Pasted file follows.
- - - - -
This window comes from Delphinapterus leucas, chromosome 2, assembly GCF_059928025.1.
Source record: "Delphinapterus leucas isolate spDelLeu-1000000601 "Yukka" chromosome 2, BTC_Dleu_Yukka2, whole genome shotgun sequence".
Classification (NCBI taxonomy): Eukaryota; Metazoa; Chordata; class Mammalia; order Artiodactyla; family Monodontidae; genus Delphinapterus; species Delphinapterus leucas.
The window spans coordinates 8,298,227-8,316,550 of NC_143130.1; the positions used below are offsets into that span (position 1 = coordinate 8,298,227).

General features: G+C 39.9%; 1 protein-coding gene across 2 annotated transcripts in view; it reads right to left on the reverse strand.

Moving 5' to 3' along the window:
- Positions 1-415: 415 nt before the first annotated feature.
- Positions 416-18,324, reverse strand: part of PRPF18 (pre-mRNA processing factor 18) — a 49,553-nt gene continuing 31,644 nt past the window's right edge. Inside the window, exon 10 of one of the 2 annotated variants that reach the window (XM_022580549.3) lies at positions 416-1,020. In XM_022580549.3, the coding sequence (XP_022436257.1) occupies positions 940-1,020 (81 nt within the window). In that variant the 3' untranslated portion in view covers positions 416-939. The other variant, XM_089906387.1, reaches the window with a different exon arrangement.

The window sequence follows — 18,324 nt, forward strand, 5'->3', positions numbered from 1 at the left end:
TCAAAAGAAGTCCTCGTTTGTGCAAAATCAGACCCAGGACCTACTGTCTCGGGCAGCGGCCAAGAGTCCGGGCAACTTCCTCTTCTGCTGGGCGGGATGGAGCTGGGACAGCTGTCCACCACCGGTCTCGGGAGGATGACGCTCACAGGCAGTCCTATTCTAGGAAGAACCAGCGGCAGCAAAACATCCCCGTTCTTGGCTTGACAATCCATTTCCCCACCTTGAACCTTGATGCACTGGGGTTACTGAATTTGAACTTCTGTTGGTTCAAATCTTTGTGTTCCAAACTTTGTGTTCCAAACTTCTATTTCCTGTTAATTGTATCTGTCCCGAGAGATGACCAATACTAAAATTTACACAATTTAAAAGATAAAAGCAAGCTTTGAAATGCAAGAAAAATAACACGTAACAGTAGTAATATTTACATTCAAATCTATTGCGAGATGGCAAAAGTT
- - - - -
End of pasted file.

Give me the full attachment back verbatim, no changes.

This window comes from Delphinapterus leucas, chromosome 2, assembly GCF_059928025.1.
Source record: "Delphinapterus leucas isolate spDelLeu-1000000601 "Yukka" chromosome 2, BTC_Dleu_Yukka2, whole genome shotgun sequence".
Classification (NCBI taxonomy): Eukaryota; Metazoa; Chordata; class Mammalia; order Artiodactyla; family Monodontidae; genus Delphinapterus; species Delphinapterus leucas.
The window spans coordinates 8,298,227-8,316,550 of NC_143130.1; the positions used below are offsets into that span (position 1 = coordinate 8,298,227).

General features: G+C 39.9%; 1 protein-coding gene across 2 annotated transcripts in view; it reads right to left on the reverse strand.

Moving 5' to 3' along the window:
- Positions 1-415: 415 nt before the first annotated feature.
- Positions 416-18,324, reverse strand: part of PRPF18 (pre-mRNA processing factor 18) — a 49,553-nt gene continuing 31,644 nt past the window's right edge. Inside the window, exon 10 of one of the 2 annotated variants that reach the window (XM_022580549.3) lies at positions 416-1,020. In XM_022580549.3, the coding sequence (XP_022436257.1) occupies positions 940-1,020 (81 nt within the window). In that variant the 3' untranslated portion in view covers positions 416-939. The other variant, XM_089906387.1, reaches the window with a different exon arrangement.

The window sequence follows — 18,324 nt, forward strand, 5'->3', positions numbered from 1 at the left end:
TCAAAAGAAGTCCTCGTTTGTGCAAAATCAGACCCAGGACCTACTGTCTCGGGCAGCGGCCAAGAGTCCGGGCAACTTCCTCTTCTGCTGGGCGGGATGGAGCTGGGACAGCTGTCCACCACCGGTCTCGGGAGGATGACGCTCACAGGCAGTCCTATTCTAGGAAGAACCAGCGGCAGCAAAACATCCCCGTTCTTGGCTTGACAATCCATTTCCCCACCTTGAACCTTGATGCACTGGGGTTACTGAATTTGAACTTCTGTTGGTTCAAATCTTTGTGTTCCAAACTTTGTGTTCCAAACTTCTATTTCCTGTTAATTGTATCTGTCCCGAGAGATGACCAATACTAAAATTTACACAATTTAAAAGATAAAAGCAAGCTTTGAAATGCAAGAAAAATAACACGTAACAGTAGTAATATTTACATTCAAATCTATTGCGAGATGGCAAAAGTT